The Left

The Decent Left

There is an abundance of good stuff around the web today. Here is another excellent piece from Alan Johnson who, after looking at the shameful position some ‘left-wingers’ took in relation to the elections in Iraq looks at the emerging new left:

The post Communist world cannot be reduced to a manichean struggle between “Imperialism” and “Anti-Imperialism.” There is no “anti-imperialist camp” in which the working class and the democrats merge their forces with General Galtieri, the Mullahs of Iran, the Serb chauvinism of Slobodan Milosevic, Ba’athists, or Islamic fundamentalist forces. The latter, especially, can indeed become a magnet for the poor and oppressed, as a reaction to Great Power imperialism, but so, in its day, could Stalinism. Socialists cancel themselves out if they support such forces. Politics involves more than just putting a plus sign where the U.S. State Department puts a negative, to paraphrase Trotsky.

If “anti-imperialism” is defined as whatever, at any given moment, is in conflict with the U.S., then one’s politics are defined negatively, but decisively, by the actions of the U.S. An independent democratic socialist judgement on events is impossible.

When John Pilger says the left ‘should not be choosy’ but should back the fascistic Iraqi ‘resistance’, we refuse. When the left says 9/11 was simply ‘blowback’ for the crimes of US imperialism, we refuse. When Michael Moore asks us to believe that pre-war Iraq was a country of happy kite-flying children, we refuse. When Michael Moore writes ‘there is not terrorist threat, repeat after me, THERE IS NO TERRORIST THREAT’, we refuse. When a warm welcome is extended by the ‘left-wing’ Major of London, Ken Livingstone, to the Fundamentalist cleric, Dr Al-Qaradawi, an anti-semite, and a proponent of the killing of homosexuals and wife-beating, we refuse. When the left fails to rouse itself to oppose Crimes against Humanity in the Balkans, or in Zimbabwe, or in the Sudan, or in North Korea, because to oppose ‘the resistance’ of Slobodan Milosevic or Robert Mugabe or Kim Il Sung is to support ‘imperialism’, we refuse. When the left apologises for the suicide bombers who blow up Jews in coffee bars in Tel Aviv on the grounds that the ‘resistance’ must be supported, and the ‘Zionists’ opposed, we refuse (even as we seek a secure Palestinian state). And when a leader of the Stop the War Movement (and the SWP) John Rees, argues that ‘Socialists should unconditionally stand with the oppressed against the oppressor, even if the people who run the oppressed country are undemocratic and persecute minorities, like Saddam Hussein’, we say enough is enough.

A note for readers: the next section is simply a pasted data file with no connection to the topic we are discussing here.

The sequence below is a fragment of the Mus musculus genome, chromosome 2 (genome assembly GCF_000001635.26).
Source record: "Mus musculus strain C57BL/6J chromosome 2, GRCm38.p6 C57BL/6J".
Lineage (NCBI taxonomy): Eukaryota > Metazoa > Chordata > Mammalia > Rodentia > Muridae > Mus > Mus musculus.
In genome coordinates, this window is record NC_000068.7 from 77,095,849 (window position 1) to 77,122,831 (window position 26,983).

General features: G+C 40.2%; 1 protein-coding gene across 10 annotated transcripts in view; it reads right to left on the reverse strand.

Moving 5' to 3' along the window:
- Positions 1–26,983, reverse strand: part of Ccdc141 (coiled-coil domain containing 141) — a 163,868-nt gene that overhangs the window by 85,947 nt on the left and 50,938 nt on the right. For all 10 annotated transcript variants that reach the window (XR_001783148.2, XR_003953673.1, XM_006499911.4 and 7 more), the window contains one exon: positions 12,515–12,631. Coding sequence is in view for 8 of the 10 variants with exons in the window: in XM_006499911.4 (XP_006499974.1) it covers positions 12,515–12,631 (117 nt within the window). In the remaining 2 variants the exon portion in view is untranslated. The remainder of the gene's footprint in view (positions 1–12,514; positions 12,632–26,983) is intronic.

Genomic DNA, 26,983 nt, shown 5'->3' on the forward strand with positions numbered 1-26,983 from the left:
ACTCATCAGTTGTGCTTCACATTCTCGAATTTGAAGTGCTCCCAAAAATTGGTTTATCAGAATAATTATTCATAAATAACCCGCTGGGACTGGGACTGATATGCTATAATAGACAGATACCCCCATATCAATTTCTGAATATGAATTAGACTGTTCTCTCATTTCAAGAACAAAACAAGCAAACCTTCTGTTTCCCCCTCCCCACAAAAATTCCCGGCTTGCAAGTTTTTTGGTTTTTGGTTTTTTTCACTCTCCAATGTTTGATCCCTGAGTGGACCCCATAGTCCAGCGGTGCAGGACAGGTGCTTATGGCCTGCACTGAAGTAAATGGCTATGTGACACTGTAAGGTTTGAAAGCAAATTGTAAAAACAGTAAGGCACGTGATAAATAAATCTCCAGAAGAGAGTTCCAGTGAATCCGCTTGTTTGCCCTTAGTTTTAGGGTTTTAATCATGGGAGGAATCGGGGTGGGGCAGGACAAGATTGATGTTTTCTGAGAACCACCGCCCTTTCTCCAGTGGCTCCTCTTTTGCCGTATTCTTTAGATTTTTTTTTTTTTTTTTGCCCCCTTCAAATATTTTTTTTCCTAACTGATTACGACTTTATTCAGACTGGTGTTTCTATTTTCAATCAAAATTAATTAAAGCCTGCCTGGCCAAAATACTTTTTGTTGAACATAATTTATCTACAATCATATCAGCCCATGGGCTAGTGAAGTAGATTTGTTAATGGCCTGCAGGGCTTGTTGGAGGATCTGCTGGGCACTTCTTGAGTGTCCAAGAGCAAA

The decent left will emerge as a political force by turning each negative refusal into a positive policy and campaign. For each refusal of ours does carry a positive charge: pro-human rights above all, pro-international solidarity with the victims of Genocide and Crimes against Humanity, pro-worker, pro-feminism, pro-gay rights, pro-democracy, pro-liberty, pro-social justice. A decent left politics in the post-cold war world will define itself positively as the pursuit of these values and not as a negative coalition of ‘antis’. On such values we can build a culture not just a political movement.

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